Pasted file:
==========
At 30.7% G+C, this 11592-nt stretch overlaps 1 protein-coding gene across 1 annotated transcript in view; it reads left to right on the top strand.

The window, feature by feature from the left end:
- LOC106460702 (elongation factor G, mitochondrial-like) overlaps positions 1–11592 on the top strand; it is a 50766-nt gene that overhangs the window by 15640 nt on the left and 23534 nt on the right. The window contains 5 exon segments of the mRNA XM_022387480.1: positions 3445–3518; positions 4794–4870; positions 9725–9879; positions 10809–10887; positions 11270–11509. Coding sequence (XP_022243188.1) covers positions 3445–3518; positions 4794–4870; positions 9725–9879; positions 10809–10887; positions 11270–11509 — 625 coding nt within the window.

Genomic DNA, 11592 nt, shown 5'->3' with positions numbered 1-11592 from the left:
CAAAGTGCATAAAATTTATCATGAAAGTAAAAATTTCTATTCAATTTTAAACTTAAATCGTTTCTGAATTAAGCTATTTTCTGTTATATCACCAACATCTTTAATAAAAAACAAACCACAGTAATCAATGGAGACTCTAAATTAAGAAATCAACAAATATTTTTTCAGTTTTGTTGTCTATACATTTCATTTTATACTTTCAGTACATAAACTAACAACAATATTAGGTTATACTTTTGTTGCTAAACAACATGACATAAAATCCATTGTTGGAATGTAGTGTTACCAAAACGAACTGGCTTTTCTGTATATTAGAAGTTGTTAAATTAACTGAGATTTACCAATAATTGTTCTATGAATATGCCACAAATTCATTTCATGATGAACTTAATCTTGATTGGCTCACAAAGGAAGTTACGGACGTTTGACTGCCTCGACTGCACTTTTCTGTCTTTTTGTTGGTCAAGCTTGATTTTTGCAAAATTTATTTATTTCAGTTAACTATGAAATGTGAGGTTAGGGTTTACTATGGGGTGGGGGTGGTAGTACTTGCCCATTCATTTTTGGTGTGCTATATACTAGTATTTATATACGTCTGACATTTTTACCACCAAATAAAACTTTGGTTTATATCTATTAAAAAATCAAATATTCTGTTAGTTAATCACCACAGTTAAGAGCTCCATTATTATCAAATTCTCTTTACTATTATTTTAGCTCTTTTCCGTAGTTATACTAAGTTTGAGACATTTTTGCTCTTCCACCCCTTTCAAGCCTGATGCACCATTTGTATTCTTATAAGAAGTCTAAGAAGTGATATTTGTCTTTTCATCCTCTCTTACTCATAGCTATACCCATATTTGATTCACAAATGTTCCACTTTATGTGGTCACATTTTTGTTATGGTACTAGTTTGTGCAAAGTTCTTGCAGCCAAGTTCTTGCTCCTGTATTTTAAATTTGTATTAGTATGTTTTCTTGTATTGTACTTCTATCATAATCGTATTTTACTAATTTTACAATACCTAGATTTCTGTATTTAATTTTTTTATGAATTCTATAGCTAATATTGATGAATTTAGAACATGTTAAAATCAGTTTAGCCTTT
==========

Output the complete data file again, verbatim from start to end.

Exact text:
At 30.7% G+C, this 11592-nt stretch overlaps 1 protein-coding gene across 1 annotated transcript in view; it reads left to right on the top strand.

The window, feature by feature from the left end:
- LOC106460702 (elongation factor G, mitochondrial-like) overlaps positions 1–11592 on the top strand; it is a 50766-nt gene that overhangs the window by 15640 nt on the left and 23534 nt on the right. The window contains 5 exon segments of the mRNA XM_022387480.1: positions 3445–3518; positions 4794–4870; positions 9725–9879; positions 10809–10887; positions 11270–11509. Coding sequence (XP_022243188.1) covers positions 3445–3518; positions 4794–4870; positions 9725–9879; positions 10809–10887; positions 11270–11509 — 625 coding nt within the window.

Genomic DNA, 11592 nt, shown 5'->3' with positions numbered 1-11592 from the left:
CAAAGTGCATAAAATTTATCATGAAAGTAAAAATTTCTATTCAATTTTAAACTTAAATCGTTTCTGAATTAAGCTATTTTCTGTTATATCACCAACATCTTTAATAAAAAACAAACCACAGTAATCAATGGAGACTCTAAATTAAGAAATCAACAAATATTTTTTCAGTTTTGTTGTCTATACATTTCATTTTATACTTTCAGTACATAAACTAACAACAATATTAGGTTATACTTTTGTTGCTAAACAACATGACATAAAATCCATTGTTGGAATGTAGTGTTACCAAAACGAACTGGCTTTTCTGTATATTAGAAGTTGTTAAATTAACTGAGATTTACCAATAATTGTTCTATGAATATGCCACAAATTCATTTCATGATGAACTTAATCTTGATTGGCTCACAAAGGAAGTTACGGACGTTTGACTGCCTCGACTGCACTTTTCTGTCTTTTTGTTGGTCAAGCTTGATTTTTGCAAAATTTATTTATTTCAGTTAACTATGAAATGTGAGGTTAGGGTTTACTATGGGGTGGGGGTGGTAGTACTTGCCCATTCATTTTTGGTGTGCTATATACTAGTATTTATATACGTCTGACATTTTTACCACCAAATAAAACTTTGGTTTATATCTATTAAAAAATCAAATATTCTGTTAGTTAATCACCACAGTTAAGAGCTCCATTATTATCAAATTCTCTTTACTATTATTTTAGCTCTTTTCCGTAGTTATACTAAGTTTGAGACATTTTTGCTCTTCCACCCCTTTCAAGCCTGATGCACCATTTGTATTCTTATAAGAAGTCTAAGAAGTGATATTTGTCTTTTCATCCTCTCTTACTCATAGCTATACCCATATTTGATTCACAAATGTTCCACTTTATGTGGTCACATTTTTGTTATGGTACTAGTTTGTGCAAAGTTCTTGCAGCCAAGTTCTTGCTCCTGTATTTTAAATTTGTATTAGTATGTTTTCTTGTATTGTACTTCTATCATAATCGTATTTTACTAATTTTACAATACCTAGATTTCTGTATTTAATTTTTTTATGAATTCTATAGCTAATATTGATGAATTTAGAACATGTTAAAATCAGTTTAGCCTTT